Well, it's a very exciting time in that there is a lot going on in the developing world and the developed world. I got to know mHealth in the U.S. context or the developed world context. To see that move forward with all the different trials, demonstrations, discussions and conferences about mHealth, there is a lot swirling out there. What has not happened in either the developed or developing market is taking mHealth to scale or even to really big trials. Most of what is out there are small, non-sustainable proofs of concept. We are really looking for how to support and facilitate the integration of services so that rather than having a series of point services, like SMS to people about behavior change needs to get connected to reporting to clinical health workers in their community.
All of these mHealth services that touch these various communities need to be connected in some fashion. Integrating those services is one mission. Integrating those kinds of services into underlying healthcare systems, e-health to use the short language, is a second. Getting sustainable economics under both of those is a third. Researching and showing the health and economic effect of doing that is a fourth. Underneath those there are more procedural activities, support activities like communications and connecting people together to technology initiatives. Fundamentally, though, it's those four goals that we are after.
Having had the developed world experience and now looking ahead to the developing market initiatives, what differences do you see between the two markets when it comes to the solutions themselves. Text message reminders or nudges for behavior change, for example, seems to be one that could work in both markets -- where do you see these markets as really differing?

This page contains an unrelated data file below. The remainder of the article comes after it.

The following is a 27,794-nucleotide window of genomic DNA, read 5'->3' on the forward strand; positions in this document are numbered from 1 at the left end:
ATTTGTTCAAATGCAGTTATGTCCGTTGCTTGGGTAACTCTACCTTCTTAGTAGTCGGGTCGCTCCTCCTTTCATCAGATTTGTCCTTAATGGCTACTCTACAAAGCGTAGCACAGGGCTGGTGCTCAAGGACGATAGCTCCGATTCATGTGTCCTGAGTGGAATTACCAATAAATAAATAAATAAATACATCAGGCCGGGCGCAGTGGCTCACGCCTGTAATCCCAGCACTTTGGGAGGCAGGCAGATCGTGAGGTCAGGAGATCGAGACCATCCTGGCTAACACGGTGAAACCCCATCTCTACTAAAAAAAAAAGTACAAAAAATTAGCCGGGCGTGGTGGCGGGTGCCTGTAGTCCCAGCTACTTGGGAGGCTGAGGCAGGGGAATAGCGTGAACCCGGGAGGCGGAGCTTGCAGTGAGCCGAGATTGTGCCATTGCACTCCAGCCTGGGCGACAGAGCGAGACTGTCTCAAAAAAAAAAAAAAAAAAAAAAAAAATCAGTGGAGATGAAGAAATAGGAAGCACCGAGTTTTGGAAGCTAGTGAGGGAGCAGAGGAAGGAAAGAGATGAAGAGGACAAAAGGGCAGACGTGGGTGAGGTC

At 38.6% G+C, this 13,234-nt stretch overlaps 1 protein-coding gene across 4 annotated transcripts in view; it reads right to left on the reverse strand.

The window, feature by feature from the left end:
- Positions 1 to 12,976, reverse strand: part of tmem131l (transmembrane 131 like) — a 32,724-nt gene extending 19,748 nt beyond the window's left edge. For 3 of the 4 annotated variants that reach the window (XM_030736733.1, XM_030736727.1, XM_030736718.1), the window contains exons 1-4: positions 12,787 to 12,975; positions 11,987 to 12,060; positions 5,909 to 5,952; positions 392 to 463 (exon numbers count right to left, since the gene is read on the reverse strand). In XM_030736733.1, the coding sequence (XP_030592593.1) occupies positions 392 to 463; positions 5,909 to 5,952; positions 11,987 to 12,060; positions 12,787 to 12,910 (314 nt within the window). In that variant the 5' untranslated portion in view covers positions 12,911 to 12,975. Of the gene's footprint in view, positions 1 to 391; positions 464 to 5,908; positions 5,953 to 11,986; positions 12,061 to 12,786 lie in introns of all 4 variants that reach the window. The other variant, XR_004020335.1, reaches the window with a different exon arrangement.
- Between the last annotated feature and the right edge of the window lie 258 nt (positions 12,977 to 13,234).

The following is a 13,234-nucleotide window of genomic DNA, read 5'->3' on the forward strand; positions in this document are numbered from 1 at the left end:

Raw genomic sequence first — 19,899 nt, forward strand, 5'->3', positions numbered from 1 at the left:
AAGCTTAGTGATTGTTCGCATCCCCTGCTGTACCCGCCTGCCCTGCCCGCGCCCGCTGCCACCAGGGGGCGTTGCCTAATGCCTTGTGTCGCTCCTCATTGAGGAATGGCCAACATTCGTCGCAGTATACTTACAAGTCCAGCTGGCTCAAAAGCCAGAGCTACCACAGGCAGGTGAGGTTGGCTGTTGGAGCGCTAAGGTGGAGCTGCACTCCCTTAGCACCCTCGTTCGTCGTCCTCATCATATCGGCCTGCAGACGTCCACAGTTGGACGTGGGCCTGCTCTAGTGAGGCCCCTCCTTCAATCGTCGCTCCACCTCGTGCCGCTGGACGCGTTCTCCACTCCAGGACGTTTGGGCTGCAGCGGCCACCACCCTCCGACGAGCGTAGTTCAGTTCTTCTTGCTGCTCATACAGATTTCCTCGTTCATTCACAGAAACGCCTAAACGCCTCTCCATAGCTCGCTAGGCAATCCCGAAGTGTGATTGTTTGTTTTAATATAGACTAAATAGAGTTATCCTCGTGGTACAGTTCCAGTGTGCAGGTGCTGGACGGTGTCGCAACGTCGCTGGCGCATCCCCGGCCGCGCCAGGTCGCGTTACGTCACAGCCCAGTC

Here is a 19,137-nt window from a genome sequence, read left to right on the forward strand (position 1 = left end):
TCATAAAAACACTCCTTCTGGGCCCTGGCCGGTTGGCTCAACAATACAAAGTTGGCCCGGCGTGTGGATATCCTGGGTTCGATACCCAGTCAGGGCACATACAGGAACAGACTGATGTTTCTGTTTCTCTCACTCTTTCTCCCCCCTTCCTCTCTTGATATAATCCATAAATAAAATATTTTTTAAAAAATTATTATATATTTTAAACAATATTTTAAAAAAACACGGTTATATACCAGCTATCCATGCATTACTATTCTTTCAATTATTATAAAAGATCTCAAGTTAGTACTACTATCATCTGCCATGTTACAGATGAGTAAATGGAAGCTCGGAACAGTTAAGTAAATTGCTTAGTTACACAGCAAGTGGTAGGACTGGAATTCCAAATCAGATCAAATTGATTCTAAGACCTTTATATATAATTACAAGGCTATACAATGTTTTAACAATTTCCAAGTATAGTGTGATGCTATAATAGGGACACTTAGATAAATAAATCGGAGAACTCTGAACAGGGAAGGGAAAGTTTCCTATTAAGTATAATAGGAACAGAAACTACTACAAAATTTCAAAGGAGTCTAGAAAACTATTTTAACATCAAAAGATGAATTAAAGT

That's a great question and I don't have an answer to it, but I am thinking about that a lot. There is a danger, a real danger of taking and projecting our own experience on the rest of the world by saying well, this worked for us so it will work for others. When you have a healthcare system that is so phenomenally backward, as it is in this area, in the United States, I don't think that that is a model for anybody anywhere. It's not clear to me what we have that is going to be exportable. It would make our lives simpler if there was a continuum in mHealth and eHealth that we could point to and say look the developed world has done this, what we need to do is get this to the developing world. That's not true at all. It is true on the technology side. The nice thing here, the very exciting thing is to see what the private sector has done with wireless and be able to project forward what kind of platforms will be available. I think we can do that with a high degree of certainty at this point, which you couldn't do five years ago. Just the fact that there are cellphones everywhere now, makes mHealth a critical part of the solution, which is a statement we couldn't have made eight to nine years ago. We didn't know this was going to happen. I have had as many discussions with the U.S. carriers about participating in healthcare as I have had with them participating in developing country markets. They are trying to figure it out.